Q: What was your first BASS experience like? Did you expect to finish 3rd?

A: My first BASS experience was so cool. I was definitely not expecting to finish as high as I did, but I was confident in my abilities to do well. That feeling was one that I cannot describe and this is an experience I will always remember no matter how successful my career is.

Q: What did you learn that will help you in future events?

A: I learned that you cannot let the pressure get to you.

One of the biggest lessons that Kevin taught me was that no matter what you are doing you must have confidence; especially on new water. One of the biggest mistakes people make is that they get information on a place they have never been to and that is all they focus on. They fish in the past, and I am sometimes just as guilty, but you must be able to drop the information you get if it doesn’t work. Then all you have is your own abilities.

Q: Did being a “VanDam” alter the way people viewed/treated you? Extra pressure?

A: It definitely had an effect on how people viewed and treated me. With the last name of VanDam in this industry you are going to have that, but most of it is going to be positive. My hat goes off to the Elite series anglers; they all have been a huge influence in the start of my career. I fished some co-angler Elite events last season, and I got to hang out with the biggest names in the industry and I have learned so much from them that I think I did get different treatment than most would get.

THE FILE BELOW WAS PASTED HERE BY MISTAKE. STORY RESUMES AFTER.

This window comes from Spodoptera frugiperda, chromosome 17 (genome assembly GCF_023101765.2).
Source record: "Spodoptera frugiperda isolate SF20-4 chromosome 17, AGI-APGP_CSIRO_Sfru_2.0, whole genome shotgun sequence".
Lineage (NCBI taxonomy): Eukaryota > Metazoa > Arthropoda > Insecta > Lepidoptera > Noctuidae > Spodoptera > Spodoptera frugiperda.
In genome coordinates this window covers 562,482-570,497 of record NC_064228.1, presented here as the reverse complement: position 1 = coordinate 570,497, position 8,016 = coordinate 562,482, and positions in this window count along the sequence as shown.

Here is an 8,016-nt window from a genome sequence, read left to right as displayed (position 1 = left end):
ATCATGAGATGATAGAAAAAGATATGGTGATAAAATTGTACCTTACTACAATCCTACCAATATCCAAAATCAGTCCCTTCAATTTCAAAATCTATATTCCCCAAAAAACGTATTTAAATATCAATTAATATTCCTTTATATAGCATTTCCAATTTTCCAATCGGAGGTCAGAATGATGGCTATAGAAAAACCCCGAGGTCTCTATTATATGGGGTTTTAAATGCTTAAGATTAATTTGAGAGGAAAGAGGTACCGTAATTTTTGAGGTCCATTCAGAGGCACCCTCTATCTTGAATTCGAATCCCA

As for the extra pressure, its there, but I’m not KVD, I’m JVD, so I try not to let the pressure get to me and just do my own thing.

Q: How do you prepare for a multiple day event?

A: I usually look online and study maps to learn as much as I can before I even get to the body of water. But nothing beats time on the water - I try to spend as much time as I can prefishing. And of course, I always have a bunch of the lucky cookies with me as well!